Japanese Yen remains stable, supported by softer US Dollar ahead of US PMI

  • The Japanese Yen edges higher ahead of the US PMI release on Thursday.
  • Japan's Manufacturing PMI climbed to 50.5 in May from April's 49.6, suggesting the first expansion since May 2023.
  • The US Dollar gained ground after the FOMC Minutes cast doubt on the Fed's willingness to proceed with rate cuts.

The Japanese Yen (JPY) shows a slight upward movement following the Bank of Japan (BoJ) announcing on Thursday that it left the Japanese government bonds (JGB) amounts unchanged compared to the previous operation. Over a month ago, the BoJ trimmed the amount of 5-10 years it bought in a scheduled operation.

The JPY avoided to cheer the Purchasing Managers Index (PMI) data from Japan that showed that private sector growth hit a nine-month high in May as manufacturing activity returned to expansion.

The US Dollar (USD) remains firm ahead of the US PMI data due on Thursday. However, the Greenback gained ground on Wednesday, with the release of minutes from the latest Federal Open Market Committee (FOMC) policy meeting on Wednesday.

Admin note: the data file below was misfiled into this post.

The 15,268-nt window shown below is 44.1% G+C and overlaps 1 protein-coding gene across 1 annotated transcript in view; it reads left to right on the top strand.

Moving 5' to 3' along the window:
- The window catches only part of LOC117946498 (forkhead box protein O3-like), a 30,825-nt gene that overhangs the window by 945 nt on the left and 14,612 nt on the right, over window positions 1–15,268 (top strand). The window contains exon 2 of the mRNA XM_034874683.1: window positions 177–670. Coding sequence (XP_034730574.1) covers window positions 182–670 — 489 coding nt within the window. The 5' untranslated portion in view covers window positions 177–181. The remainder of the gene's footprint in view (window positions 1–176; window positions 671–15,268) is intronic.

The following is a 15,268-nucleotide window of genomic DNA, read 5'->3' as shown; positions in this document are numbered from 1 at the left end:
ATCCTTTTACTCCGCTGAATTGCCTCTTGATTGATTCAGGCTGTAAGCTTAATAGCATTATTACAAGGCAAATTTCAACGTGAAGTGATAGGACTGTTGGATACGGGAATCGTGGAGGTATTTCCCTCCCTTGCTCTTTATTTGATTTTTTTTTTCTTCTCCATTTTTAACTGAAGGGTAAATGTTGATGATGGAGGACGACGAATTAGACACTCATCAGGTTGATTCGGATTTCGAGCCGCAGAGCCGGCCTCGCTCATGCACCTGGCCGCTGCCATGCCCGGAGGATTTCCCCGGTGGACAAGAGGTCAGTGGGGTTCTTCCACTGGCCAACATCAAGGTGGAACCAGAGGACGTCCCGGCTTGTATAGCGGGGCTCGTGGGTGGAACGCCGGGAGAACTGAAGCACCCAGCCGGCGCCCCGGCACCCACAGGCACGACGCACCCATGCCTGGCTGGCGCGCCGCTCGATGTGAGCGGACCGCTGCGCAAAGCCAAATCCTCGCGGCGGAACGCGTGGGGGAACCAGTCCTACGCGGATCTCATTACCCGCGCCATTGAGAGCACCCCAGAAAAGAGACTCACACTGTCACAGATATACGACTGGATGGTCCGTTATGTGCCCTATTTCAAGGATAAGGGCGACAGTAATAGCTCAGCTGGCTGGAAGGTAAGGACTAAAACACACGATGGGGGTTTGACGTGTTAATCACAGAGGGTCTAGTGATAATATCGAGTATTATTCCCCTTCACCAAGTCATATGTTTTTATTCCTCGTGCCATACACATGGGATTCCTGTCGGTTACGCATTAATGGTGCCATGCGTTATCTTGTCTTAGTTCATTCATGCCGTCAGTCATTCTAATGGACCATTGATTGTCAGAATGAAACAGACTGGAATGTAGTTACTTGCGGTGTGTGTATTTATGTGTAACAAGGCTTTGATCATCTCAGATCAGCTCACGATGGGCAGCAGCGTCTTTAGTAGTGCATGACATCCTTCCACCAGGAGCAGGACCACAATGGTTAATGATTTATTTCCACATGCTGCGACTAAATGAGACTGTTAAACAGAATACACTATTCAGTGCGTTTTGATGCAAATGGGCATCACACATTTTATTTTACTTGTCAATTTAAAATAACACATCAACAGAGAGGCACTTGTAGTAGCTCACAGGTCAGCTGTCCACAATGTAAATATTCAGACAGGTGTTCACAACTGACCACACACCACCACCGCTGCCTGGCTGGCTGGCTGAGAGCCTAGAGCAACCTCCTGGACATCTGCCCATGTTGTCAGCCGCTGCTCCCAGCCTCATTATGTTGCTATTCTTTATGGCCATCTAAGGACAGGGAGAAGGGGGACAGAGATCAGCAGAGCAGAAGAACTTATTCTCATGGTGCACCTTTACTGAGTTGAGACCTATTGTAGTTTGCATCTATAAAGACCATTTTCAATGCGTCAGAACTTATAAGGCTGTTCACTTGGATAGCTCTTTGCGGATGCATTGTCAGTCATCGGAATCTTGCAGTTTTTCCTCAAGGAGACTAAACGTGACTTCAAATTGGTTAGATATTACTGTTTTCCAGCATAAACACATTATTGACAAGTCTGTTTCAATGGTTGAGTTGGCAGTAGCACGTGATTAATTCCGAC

Federal Reserve (Fed) policymakers have voiced worries regarding the slow progress on inflation, which has demonstrated greater persistence than initially anticipated at the beginning of 2024. Consequently, the Fed is cautious about moving forward with interest rate cuts.

Daily Digest Market Movers: Japanese Yen remains calm amid US PMI

  • Tensions are escalating following Lai Ching-te's assumption of office as Taiwan's new president. Chinese state media reports indicate that China has deployed numerous fighter jets and conducted simulated strikes in the Taiwan Strait and around groups of Taiwan-controlled islands.
  • Japan’s Manufacturing Purchasing Managers Index (PMI), released monthly by Jibun Bank and S&P Global, rose to 50.5 in May from April’s 49.6, surpassing market expectations of 49.7. This marks the first growth since May 2023. Meanwhile, the Services PMI fell to 53.6 from the previous 54.3, still indicating the fastest expansion in eight months.